Congrats Julia and Romain! Not only for buckling down and tackling a practice race, but for starting a great discussion. This is one of the better threads we’ve had in a while, and I hope everyone will read and contribute.
I’ve always had a hard time with nutrition on the bike in the heat – I tend not to “feel” hungry when it’s 90+ degrees out, so it’s a bit of a chore to remember to eat along the way. I was thrilled to find that my new-ish Garmin bicycle computer has a handy auto-reminder to eat (and to hydrate) that beeps at set periods (mine is set for 30 min). I can’t say I’m perfect at complying with the reminder, but it has kept me from plugging along for 90 min before thinking about eating something!
As for dealing with heat and humidity, I was reminded this past weekend just how much heat + dew point = high heart rate, especially on the run. I’ve had two less-than-stellar long distance races in the heat where my pace/will completely fell to pieces in the run. In part, both were tied to less-than-ideal nutrition and hydration on the bike, but a huge part of it was understanding the impact of heat on heart rate and running pace.
So, this weekend, I started my long Saturday run reasonably early, but you’ll all remember that temps were up in the 80s quite quickly with high humidity. For some reason, I decided to actually comply with my heart rate limits this time (one benefit of not racing is the chance to experiment with doing smart things!). I quickly discovered that hills that I usually trot up in the spring and winter at 135-140 bpm by the top were now hills that I’d hit 135 in just a few meters from the bottom. In fact, I found myself walking or jogging really slowly up the hills as the temps also climbed in order to keep my HR at a reasonable level. By the end of the day, I was not finishing my fastest run ever, but I felt strong and steady paced throughout, probably finished faster than if I’d ignored my HR, and (amazingly) wasn’t feeling crushed on Sunday. I know my heat/humidity run pace will go up a bit as I continue to acclimate in the coming weeks, but until then, I’m going to remember that it takes time to adapt, and heat/humidity (actually, dew point!) WILL make a huge difference that we need to account for in long races. (in other words, adjust pace accordingly!)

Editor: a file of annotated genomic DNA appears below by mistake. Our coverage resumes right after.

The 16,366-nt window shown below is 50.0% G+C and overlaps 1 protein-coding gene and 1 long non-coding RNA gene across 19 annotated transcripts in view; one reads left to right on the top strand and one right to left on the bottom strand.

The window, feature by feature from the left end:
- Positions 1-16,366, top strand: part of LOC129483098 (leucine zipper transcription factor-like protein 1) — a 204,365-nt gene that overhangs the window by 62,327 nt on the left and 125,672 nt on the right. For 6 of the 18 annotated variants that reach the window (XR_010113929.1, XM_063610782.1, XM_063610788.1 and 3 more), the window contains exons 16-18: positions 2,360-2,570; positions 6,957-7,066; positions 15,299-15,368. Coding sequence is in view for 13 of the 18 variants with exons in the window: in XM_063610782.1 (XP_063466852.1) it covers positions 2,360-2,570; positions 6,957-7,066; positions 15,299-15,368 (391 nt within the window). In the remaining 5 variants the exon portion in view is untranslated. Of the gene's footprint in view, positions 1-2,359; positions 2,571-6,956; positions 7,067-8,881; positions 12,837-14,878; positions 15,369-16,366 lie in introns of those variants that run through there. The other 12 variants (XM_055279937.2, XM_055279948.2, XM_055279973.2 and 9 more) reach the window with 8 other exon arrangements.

FWIW, I’ve also given in to carrying all my H2O for my runs these days instead of braving the water fountains, so I purchased a Nathan VaporKrar running vest. For Saturday, I filled both of the 20 oz bottles + half a hydration bladder, and consumed it all by the end of 15 miles. For those of you taking on longer distances in the heat (and who are unwilling to do little loops by your car or house to pick up a bottle of hydration), a hydration vest takes a bit of getting used to, but it’s proven worth it already for me. I can’t offer comparisons between vests, but if I get around to it over the weekend, I’ll post a “review” of my VaporKrar for those interested.